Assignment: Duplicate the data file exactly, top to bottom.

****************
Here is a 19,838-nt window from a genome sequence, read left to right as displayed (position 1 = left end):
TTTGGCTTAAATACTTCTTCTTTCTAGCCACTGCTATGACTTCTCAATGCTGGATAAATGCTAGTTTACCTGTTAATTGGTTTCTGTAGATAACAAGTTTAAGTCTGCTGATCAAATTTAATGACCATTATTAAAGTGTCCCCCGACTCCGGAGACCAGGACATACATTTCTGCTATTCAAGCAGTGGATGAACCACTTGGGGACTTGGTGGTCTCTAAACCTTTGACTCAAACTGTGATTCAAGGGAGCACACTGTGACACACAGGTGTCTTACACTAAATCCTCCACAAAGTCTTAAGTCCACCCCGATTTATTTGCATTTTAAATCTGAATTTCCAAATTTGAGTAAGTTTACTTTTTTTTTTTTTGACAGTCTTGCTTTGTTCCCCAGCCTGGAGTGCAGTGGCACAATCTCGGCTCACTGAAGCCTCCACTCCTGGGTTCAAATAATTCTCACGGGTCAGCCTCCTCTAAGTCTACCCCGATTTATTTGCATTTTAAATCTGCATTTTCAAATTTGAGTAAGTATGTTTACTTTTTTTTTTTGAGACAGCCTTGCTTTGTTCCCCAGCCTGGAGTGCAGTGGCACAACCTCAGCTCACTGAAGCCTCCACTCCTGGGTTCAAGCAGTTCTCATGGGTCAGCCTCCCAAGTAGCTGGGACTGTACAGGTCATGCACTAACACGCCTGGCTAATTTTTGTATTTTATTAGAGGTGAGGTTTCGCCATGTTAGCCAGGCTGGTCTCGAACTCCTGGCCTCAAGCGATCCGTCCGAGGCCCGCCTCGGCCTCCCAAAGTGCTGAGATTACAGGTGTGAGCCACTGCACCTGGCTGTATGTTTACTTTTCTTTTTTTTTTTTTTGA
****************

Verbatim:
Here is a 19,838-nt window from a genome sequence, read left to right as displayed (position 1 = left end):
TTTGGCTTAAATACTTCTTCTTTCTAGCCACTGCTATGACTTCTCAATGCTGGATAAATGCTAGTTTACCTGTTAATTGGTTTCTGTAGATAACAAGTTTAAGTCTGCTGATCAAATTTAATGACCATTATTAAAGTGTCCCCCGACTCCGGAGACCAGGACATACATTTCTGCTATTCAAGCAGTGGATGAACCACTTGGGGACTTGGTGGTCTCTAAACCTTTGACTCAAACTGTGATTCAAGGGAGCACACTGTGACACACAGGTGTCTTACACTAAATCCTCCACAAAGTCTTAAGTCCACCCCGATTTATTTGCATTTTAAATCTGAATTTCCAAATTTGAGTAAGTTTACTTTTTTTTTTTTTGACAGTCTTGCTTTGTTCCCCAGCCTGGAGTGCAGTGGCACAATCTCGGCTCACTGAAGCCTCCACTCCTGGGTTCAAATAATTCTCACGGGTCAGCCTCCTCTAAGTCTACCCCGATTTATTTGCATTTTAAATCTGCATTTTCAAATTTGAGTAAGTATGTTTACTTTTTTTTTTTGAGACAGCCTTGCTTTGTTCCCCAGCCTGGAGTGCAGTGGCACAACCTCAGCTCACTGAAGCCTCCACTCCTGGGTTCAAGCAGTTCTCATGGGTCAGCCTCCCAAGTAGCTGGGACTGTACAGGTCATGCACTAACACGCCTGGCTAATTTTTGTATTTTATTAGAGGTGAGGTTTCGCCATGTTAGCCAGGCTGGTCTCGAACTCCTGGCCTCAAGCGATCCGTCCGAGGCCCGCCTCGGCCTCCCAAAGTGCTGAGATTACAGGTGTGAGCCACTGCACCTGGCTGTATGTTTACTTTTCTTTTTTTTTTTTTTGA